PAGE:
The Obama administration announced today that it has "unlocked" $300 million in funds to grant to Detroit to speed up blight removal and restore city services, but make no mistake: It's not a bailout or rescue, and much of the money was already allocated in advance.
The majority of the $300 million in funds are from public-private partnerships, grants allocated to Detroit (though Detroit is not the only city eligible for such funds) and philanthropic donations.
What makes these funds suddenly available is because the White House wants them to be. The administration breaks down how the money will be distributed, but many of those funds are "repurposed," "deployed," "immediately released," and "ensured access to." Which means that much of this funding already had its wheels turning and that there are chances that not all of the $300 million will be allocated.
Take, for instance, $150 million allocated to fight blight removal, much of which is provided by the office of Housing and Urban Development. HUD had previously announced at least $42 million for various projects in Detroit, some of which had been frozen because Detroit was considered to be "'high-risk" due to previous mismanagement of government funding.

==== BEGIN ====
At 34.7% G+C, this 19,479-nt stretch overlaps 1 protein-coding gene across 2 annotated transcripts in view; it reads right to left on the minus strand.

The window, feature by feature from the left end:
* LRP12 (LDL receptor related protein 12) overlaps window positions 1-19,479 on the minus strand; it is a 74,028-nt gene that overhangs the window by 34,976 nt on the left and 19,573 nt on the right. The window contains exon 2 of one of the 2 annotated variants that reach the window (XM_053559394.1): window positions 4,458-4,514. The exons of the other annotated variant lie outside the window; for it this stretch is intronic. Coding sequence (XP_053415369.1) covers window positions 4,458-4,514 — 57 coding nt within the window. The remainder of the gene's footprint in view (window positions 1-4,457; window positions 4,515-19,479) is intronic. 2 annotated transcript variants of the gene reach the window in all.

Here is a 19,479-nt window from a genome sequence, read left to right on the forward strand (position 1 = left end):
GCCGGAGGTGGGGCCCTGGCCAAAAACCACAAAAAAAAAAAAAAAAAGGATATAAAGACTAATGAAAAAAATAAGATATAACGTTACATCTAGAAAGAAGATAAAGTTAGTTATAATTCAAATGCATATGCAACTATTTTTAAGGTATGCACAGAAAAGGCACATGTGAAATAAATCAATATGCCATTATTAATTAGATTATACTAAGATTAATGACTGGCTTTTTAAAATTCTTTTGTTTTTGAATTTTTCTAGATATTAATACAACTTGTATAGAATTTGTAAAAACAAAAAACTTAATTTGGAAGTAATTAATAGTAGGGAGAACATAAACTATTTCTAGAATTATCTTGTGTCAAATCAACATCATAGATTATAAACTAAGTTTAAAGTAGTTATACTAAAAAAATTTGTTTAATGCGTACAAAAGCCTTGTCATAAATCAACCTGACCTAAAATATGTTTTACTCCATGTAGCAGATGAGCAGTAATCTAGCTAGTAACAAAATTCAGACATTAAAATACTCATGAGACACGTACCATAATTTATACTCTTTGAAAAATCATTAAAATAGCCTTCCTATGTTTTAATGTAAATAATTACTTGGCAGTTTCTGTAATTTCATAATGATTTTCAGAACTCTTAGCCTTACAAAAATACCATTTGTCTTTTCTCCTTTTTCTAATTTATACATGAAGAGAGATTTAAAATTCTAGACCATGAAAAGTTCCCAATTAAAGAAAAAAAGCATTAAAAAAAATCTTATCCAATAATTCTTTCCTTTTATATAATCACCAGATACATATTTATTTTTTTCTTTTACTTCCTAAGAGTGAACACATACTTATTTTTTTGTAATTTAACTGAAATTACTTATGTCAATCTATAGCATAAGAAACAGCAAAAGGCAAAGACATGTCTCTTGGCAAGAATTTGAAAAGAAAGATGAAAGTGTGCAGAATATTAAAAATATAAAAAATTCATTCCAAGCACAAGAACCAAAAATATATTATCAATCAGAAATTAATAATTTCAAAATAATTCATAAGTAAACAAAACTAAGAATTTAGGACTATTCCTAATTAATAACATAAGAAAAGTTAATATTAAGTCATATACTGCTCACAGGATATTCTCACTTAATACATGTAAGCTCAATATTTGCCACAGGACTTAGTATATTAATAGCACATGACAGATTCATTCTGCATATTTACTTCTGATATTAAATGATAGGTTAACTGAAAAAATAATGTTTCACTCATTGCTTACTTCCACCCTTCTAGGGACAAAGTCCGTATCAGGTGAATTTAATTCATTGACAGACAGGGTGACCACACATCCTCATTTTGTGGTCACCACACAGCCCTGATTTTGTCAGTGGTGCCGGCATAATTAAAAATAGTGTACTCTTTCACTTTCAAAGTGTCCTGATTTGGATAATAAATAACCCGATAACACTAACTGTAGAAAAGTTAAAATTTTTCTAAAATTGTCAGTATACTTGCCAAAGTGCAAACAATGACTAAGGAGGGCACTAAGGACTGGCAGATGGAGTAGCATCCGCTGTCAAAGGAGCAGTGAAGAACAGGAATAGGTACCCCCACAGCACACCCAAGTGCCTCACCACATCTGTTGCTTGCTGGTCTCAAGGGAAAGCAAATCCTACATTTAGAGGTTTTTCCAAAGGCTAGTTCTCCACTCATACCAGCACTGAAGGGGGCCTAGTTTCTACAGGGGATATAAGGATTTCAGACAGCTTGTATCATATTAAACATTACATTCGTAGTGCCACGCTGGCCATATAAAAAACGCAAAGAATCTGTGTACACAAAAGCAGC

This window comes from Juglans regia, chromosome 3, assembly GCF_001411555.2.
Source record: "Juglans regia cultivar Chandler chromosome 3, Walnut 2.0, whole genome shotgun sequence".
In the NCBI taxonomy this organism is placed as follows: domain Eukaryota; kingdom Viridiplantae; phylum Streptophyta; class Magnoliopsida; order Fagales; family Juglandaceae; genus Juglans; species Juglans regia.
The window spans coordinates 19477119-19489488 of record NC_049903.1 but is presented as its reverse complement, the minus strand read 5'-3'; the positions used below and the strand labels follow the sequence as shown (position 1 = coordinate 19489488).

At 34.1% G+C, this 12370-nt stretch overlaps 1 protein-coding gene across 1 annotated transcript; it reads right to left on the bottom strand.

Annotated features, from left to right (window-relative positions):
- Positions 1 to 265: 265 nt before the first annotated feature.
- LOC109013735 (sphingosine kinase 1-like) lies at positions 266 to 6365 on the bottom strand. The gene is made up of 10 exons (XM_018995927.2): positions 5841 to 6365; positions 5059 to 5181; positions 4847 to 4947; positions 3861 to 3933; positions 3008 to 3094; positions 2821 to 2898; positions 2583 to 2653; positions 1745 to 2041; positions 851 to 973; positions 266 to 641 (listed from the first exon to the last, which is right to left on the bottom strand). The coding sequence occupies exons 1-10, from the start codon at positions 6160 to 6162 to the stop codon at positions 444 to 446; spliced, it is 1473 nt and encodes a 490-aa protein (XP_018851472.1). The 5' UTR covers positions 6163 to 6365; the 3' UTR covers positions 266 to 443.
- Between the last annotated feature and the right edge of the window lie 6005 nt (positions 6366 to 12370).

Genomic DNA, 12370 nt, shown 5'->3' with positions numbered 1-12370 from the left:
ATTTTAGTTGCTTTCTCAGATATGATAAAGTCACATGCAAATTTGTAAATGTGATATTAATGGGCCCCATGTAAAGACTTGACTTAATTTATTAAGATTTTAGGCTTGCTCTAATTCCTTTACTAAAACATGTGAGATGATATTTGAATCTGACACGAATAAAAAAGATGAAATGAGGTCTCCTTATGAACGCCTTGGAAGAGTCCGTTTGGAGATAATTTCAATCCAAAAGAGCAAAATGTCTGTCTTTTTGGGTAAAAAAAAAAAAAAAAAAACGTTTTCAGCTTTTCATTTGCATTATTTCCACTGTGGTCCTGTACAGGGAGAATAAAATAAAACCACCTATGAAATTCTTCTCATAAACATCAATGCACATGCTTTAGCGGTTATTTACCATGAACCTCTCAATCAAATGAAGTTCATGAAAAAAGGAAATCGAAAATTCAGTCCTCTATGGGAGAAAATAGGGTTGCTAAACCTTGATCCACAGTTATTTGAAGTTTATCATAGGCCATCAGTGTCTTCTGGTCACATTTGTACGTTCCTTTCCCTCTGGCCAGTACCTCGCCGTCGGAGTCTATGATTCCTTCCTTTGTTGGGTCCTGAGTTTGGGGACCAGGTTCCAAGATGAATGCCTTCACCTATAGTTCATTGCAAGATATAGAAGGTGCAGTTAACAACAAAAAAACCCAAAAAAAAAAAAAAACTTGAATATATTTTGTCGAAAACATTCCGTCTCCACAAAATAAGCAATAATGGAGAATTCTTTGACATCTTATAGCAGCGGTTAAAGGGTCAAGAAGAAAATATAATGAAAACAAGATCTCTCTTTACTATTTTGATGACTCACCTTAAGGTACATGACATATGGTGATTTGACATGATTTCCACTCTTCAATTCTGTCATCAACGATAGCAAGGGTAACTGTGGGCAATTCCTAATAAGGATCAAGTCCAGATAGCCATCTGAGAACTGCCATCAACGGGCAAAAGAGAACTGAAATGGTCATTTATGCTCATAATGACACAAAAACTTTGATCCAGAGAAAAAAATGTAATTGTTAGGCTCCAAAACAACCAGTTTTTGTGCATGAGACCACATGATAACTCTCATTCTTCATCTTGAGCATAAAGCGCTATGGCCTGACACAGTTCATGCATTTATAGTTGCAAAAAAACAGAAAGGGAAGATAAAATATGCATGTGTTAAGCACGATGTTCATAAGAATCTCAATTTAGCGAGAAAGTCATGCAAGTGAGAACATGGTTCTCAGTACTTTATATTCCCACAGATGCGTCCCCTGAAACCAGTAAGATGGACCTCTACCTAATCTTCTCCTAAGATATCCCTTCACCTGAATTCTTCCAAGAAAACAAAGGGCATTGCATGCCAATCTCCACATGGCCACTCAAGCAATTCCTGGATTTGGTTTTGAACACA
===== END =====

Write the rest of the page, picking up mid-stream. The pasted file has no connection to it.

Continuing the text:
It's possible the administration wants to speed up funding allowances in advance of a possible government shutdown next week, or to silence critics of the White House who themselves have been silent while Detroit navigates through bankruptcy. Either way, it appears very little of the $300 million is new money.
Curiously, the White House is not saying exactly how much is new money. But there are broad promises to get things moving. One major misstep, however, is the ironic announcement of former Detroit Public Schools emergency manager Roy Roberts as a "land czar" to oversee blight removal in Detroit.
During Roberts' tenure as emergency manager, he closed at least two dozen schools; most of those schools now sit empty, blighted, scrapped and covered in graffiti, and despite statements to find buyers for those and the more than 100 other buildings still under DPS ownership, they still stand vacant.
Out of all the things to be most optimistic about, it's fine if you've got qualms about this one. There's a grant in there for the Detroit Land Bank, and I drive past DLB houses daily in Boston-Edison that are still blackboarded-up and have been forever. All I'm asking is that with all this sudden cash infusion, our city leaders better prove us wrong this time.